Bed Bugs Are More Than Just Annoying
About bed bugs
Found in nearly any structure, bed bugs have become a nationwide problem in hotels, theaters, homes and other areas. Until fairly recently, most people (and even pest control professionals) had never seen a bed bug. Bed bug infestations actually used to be very common in the United States before World War II. But with improvements in hygiene, and especially the widespread use of DDT during the 1940s and ‘50s, the bed bugs all but vanished. The pests persisted, however, in some areas of the world including parts of Africa, Asia, and Eastern Europe.
Over roughly the past decade, bed bugs have made a dramatic comeback in the U.S.― they’re appearing increasingly in homes, apartments, hotels, health care facilities, dormitories, shelters, schools and public transportation. Other places where bed bugs sometimes occur include movie theaters, laundries, rental furniture, and office buildings.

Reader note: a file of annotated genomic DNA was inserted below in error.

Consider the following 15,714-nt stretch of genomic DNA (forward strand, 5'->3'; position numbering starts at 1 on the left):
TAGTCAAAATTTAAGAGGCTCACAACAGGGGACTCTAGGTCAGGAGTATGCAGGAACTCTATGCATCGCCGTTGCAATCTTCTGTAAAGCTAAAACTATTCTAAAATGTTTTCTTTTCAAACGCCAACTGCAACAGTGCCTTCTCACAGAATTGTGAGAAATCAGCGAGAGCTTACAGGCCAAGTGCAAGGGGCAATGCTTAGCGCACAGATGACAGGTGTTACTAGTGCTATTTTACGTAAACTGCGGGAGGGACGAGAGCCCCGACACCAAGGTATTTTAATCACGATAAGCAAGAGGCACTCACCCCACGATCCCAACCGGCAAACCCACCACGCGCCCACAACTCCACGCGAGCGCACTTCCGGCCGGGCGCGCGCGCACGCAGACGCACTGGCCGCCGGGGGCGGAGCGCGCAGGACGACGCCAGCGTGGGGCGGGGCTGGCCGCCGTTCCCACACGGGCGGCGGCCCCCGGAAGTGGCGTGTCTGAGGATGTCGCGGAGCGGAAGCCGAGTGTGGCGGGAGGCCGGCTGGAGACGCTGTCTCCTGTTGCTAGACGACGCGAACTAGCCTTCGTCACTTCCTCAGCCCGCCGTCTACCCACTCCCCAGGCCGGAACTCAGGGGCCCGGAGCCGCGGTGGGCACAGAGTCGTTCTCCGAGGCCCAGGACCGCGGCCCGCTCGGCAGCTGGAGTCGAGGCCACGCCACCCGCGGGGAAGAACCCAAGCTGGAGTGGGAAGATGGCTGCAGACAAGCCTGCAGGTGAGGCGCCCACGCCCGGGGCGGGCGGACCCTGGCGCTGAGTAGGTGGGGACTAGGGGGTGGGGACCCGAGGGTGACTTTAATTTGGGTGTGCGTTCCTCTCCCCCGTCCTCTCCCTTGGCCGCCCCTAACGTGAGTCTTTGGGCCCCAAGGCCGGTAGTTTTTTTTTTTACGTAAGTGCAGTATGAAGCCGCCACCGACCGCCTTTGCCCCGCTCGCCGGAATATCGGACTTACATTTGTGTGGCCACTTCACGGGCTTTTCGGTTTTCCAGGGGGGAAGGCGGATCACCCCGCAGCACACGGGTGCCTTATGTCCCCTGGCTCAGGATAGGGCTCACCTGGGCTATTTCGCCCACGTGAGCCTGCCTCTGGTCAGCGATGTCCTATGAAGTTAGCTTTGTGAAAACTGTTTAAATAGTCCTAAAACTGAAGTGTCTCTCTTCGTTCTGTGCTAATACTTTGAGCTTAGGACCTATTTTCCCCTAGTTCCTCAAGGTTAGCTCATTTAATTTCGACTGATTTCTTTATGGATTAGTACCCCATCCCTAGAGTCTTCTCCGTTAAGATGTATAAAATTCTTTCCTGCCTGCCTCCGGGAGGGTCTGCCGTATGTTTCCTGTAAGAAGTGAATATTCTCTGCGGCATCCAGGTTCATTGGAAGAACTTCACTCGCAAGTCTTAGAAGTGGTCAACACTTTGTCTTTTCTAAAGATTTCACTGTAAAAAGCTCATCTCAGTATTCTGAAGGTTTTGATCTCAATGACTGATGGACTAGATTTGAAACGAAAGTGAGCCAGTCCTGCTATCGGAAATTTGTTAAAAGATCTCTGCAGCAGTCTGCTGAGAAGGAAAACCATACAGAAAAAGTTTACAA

Immigration and international travel have contributed to the resurgence of bed bugs in the U.S. Changes in modern pest control practice, less effective insecticides ― and a decrease in societal vigilance ― are other factors suspected for the recurrence. You can learn more about bed bugs at this link: https://entomology.ca.uky.edu/ef636
How we control bed bugs
We administer heat treatments to control bed bugs because this type of treatment has proven to be the most effective non-chemical method of bed bug control. These treatments consist of heating the space to over 120 degrees for a period of time. During that time, all bed bugs and their eggs are killed.